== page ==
4. GEO

     While GEO is generally a store more focused on new releases, it generally has a sizable selection of used goods, though those generally tend to be from the last two or three console generations. If you’re looking for a used copy of a game from the last few years, you’re much more likely to find it here than at places like Hard Off. Additionally, GEO accepts the Ponta point card, so you can rack up points while expanding your collection.

Source: ゲオ【GEO】Twitter @GEO_official

     This list is by no means complete; if you find a local store that sells used goods (kanji: 中古), then it may be worth poking your head in to see if they have games or consoles. A lot of the best deals come from smaller, mom-and-pop shops that don’t specialize in video games, and you can find somewhat more unusual finds for low prices.

Price Checking

     As with any kind of shopping, price-checking is very important. Especially in Akihabara, most copies of the same game at different stores will be within 100 yen of each other, which is one of the reasons that finding places nearer to you can be important; the same game out of Akihabara can be several hundred yen cheaper, leading to massive savings.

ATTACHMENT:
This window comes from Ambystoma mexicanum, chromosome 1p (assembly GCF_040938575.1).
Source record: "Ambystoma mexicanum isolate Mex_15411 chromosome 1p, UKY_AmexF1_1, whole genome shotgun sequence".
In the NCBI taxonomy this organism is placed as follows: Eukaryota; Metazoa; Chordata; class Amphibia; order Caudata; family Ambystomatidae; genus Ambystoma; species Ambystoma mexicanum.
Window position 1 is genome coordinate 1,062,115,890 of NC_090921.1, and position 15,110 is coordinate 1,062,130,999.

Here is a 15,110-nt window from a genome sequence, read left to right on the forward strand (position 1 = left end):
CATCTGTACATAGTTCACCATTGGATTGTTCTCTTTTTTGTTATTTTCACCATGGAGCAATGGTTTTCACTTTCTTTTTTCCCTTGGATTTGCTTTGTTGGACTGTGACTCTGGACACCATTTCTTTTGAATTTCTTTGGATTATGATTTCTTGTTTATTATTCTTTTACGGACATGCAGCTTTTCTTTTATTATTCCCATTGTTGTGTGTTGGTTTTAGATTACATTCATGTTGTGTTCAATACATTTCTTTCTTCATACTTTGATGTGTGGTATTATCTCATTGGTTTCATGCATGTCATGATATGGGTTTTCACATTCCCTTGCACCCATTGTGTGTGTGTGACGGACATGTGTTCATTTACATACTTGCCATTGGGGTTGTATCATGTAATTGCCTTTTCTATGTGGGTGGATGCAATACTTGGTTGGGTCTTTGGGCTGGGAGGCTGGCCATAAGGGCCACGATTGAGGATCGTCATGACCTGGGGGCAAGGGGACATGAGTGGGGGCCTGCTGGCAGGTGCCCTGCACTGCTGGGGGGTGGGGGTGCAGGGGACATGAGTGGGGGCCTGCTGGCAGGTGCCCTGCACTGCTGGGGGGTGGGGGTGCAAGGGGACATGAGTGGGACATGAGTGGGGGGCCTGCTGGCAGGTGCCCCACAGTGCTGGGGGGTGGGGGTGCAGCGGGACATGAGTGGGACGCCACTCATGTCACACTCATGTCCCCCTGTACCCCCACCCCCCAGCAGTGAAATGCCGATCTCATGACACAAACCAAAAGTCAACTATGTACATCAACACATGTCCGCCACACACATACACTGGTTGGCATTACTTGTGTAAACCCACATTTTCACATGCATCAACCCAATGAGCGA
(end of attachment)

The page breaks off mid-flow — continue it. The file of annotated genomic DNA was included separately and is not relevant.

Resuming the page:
For instance, Metal Gear Solid 3: Subsistence can go for upwards of ¥6,000 (USD ~$60), but at a tiny shop in a small neighborhood in Setagaya, I found a copy for ¥510, including tax. 

     Prices in Akihabara tend to be somewhere between those numbers, since gaming-focused stores tend to have more of a finger on the pulse as far as demand goes. However, for most games, there is no standard pricing system, which is why making the rounds around your chosen stores is important.

    With consoles, however, it can be much easier to find a standard price for your target item. For first and second generation consoles (ie NES or SNES), the standard price is between ¥2000-4000, and the price generally goes up the more recent the console. For a Playstation 2 or N64, you can expect to pay somewhere in the vicinity of ¥5,000 at most resale shops. 


     As with many things, patience is key! If you’re looking for a certain game, you can make rounds until you find it; used game stores recycle inventory relatively quickly, and you never know when someone will offload the one you’re looking for. 

     If you’re dedicated and have the financial means, I’d recommend making it a habit to stop in a used goods shop whenever it’s convenient, as you never know what kind of lucky finds may await you. 

     Additionally, it’s important to remember that, no matter how much you may want a game, it’s never an essential purchase. Instant purchases are rarely your best option; as I’ve said before it’s usually better to shop around before committing, and by doing that, you can often save yourself quite a bit of cash. 

     These are the basics of used game shopping in Japan; whether you’re looking to start a collection, or just gearing up to ride out the rest of the pandemic with some cheap entertainment, it’s my hope that these tips can help you on your way. Happy Hunting!